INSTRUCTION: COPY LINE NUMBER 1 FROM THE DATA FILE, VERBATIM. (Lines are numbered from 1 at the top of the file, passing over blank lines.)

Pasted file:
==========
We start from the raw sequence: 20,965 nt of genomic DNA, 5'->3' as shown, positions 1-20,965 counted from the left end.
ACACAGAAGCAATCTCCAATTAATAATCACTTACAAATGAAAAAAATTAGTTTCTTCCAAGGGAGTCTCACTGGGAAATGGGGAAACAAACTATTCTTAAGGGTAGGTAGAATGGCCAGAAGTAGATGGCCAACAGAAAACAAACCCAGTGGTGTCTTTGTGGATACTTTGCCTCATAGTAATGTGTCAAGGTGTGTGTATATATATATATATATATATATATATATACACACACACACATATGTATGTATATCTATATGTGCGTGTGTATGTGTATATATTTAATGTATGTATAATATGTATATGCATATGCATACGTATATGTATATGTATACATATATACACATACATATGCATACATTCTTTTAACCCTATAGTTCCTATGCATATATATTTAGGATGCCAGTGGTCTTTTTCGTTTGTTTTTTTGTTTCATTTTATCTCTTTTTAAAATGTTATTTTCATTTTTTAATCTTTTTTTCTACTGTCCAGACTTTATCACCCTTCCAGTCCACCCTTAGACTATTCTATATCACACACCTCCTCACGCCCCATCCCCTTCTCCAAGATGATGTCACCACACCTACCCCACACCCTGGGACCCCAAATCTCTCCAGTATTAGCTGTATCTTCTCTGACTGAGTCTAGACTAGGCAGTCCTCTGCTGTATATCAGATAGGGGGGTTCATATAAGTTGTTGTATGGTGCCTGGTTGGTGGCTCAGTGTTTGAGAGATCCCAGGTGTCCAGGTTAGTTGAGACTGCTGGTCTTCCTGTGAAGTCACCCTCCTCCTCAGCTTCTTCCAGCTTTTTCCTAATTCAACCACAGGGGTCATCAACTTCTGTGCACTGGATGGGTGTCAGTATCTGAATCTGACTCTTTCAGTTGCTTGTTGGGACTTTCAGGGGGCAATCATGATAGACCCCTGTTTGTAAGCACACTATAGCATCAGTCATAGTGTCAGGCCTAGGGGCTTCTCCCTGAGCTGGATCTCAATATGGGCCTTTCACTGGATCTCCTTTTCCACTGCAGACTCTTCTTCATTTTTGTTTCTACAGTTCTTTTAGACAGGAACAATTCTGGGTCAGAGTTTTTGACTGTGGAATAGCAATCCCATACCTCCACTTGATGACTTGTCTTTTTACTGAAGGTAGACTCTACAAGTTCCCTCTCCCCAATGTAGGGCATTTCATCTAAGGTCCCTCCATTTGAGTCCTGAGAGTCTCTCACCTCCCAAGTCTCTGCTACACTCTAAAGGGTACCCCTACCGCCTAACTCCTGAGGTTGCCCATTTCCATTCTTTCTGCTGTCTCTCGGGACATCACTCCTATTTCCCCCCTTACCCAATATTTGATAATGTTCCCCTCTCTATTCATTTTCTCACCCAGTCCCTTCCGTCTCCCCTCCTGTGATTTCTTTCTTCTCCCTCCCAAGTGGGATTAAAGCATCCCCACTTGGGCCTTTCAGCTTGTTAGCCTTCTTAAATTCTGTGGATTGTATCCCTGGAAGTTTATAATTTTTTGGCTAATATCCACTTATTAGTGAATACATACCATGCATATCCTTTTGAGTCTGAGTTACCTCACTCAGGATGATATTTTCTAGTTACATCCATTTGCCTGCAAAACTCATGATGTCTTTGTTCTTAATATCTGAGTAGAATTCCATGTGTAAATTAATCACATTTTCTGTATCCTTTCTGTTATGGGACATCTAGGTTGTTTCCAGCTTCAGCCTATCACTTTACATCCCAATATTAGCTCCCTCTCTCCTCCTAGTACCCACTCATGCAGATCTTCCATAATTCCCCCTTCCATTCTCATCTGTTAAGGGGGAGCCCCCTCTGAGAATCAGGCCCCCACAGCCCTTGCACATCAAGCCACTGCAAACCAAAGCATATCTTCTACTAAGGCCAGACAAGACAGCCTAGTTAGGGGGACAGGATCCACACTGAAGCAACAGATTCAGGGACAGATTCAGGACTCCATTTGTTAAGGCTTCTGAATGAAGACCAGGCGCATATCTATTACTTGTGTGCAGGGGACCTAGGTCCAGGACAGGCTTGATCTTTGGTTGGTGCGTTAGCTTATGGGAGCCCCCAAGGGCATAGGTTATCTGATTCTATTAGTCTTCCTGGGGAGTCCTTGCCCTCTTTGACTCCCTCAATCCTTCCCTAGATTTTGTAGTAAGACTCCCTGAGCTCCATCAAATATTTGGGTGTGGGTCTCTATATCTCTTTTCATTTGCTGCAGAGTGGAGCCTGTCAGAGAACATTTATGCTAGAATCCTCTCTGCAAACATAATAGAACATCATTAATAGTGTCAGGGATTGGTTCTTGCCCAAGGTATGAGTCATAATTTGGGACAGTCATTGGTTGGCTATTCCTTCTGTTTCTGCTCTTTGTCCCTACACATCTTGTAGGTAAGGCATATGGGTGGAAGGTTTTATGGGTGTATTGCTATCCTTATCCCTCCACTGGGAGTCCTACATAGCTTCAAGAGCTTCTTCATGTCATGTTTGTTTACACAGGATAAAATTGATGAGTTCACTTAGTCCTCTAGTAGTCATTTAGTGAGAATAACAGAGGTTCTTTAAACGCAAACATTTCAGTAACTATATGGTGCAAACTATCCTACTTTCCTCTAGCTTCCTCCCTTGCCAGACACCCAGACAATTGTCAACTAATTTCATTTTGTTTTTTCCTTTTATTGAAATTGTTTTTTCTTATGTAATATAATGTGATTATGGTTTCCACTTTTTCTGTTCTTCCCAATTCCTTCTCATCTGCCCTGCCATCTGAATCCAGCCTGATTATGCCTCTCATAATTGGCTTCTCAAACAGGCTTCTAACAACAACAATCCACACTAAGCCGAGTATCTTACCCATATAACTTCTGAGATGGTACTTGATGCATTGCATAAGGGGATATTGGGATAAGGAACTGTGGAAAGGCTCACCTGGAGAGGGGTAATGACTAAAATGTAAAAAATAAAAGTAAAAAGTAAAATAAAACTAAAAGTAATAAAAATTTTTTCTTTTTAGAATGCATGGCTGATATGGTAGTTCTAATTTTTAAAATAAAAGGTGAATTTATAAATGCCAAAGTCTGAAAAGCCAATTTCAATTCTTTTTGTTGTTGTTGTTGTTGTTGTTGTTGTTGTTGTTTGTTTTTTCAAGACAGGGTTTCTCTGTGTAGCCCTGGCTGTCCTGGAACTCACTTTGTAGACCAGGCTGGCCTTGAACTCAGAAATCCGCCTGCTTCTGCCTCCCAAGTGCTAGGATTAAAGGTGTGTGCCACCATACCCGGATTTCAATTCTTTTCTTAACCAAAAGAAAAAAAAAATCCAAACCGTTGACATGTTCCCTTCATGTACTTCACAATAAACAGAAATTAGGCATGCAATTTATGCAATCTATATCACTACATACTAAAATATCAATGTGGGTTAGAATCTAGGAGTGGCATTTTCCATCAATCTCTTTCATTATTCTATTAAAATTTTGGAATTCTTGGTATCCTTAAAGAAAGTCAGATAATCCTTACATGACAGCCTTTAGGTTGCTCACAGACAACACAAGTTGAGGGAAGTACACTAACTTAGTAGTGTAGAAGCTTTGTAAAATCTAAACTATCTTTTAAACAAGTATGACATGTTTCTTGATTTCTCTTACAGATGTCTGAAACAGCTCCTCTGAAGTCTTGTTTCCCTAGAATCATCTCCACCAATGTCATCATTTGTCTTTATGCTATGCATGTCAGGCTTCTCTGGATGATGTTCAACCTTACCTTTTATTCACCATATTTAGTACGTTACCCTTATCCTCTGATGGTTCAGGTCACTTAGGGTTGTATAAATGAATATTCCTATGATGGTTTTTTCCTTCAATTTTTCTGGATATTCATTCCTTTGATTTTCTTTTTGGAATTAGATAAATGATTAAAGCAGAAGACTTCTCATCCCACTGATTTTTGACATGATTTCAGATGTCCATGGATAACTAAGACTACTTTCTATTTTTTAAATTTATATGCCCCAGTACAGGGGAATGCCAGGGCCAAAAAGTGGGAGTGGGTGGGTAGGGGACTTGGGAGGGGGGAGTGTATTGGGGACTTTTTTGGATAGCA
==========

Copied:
We start from the raw sequence: 20,965 nt of genomic DNA, 5'->3' as shown, positions 1-20,965 counted from the left end.